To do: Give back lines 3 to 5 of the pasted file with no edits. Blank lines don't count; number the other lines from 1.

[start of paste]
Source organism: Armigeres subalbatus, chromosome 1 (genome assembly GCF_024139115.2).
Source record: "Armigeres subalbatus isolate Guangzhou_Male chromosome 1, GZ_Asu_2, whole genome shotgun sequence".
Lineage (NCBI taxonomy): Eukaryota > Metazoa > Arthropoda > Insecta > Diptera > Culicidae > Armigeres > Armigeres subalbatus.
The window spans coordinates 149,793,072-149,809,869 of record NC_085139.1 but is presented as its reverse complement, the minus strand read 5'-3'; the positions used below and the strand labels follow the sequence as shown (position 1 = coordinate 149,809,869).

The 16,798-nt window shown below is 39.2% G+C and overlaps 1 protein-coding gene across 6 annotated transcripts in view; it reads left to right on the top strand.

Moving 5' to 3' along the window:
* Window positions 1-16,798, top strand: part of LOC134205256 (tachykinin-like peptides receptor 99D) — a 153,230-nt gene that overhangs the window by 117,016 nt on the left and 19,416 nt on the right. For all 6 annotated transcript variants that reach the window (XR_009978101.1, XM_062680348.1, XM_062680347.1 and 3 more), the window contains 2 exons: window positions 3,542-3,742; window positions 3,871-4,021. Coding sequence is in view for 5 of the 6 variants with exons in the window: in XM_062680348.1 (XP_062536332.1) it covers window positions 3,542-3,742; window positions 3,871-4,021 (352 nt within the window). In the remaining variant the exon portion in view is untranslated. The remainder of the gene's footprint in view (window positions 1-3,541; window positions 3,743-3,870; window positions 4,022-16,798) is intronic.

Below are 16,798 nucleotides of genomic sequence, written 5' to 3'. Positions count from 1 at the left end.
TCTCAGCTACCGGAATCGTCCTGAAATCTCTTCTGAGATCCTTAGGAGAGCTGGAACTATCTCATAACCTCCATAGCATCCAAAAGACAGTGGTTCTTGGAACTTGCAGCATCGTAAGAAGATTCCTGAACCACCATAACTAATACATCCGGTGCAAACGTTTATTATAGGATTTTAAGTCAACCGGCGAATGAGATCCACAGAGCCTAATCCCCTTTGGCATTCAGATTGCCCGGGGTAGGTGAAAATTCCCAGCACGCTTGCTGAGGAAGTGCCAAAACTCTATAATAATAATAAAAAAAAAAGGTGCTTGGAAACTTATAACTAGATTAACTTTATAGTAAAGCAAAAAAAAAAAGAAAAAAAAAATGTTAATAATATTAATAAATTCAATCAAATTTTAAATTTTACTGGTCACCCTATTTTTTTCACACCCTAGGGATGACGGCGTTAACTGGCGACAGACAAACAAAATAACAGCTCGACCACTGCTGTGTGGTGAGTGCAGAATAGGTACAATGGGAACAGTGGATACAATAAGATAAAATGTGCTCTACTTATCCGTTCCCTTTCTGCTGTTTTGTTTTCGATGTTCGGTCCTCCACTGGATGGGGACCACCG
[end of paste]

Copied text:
Lineage (NCBI taxonomy): Eukaryota > Metazoa > Arthropoda > Insecta > Diptera > Culicidae > Armigeres > Armigeres subalbatus.
The window spans coordinates 149,793,072-149,809,869 of record NC_085139.1 but is presented as its reverse complement, the minus strand read 5'-3'; the positions used below and the strand labels follow the sequence as shown (position 1 = coordinate 149,809,869).

The 16,798-nt window shown below is 39.2% G+C and overlaps 1 protein-coding gene across 6 annotated transcripts in view; it reads left to right on the top strand.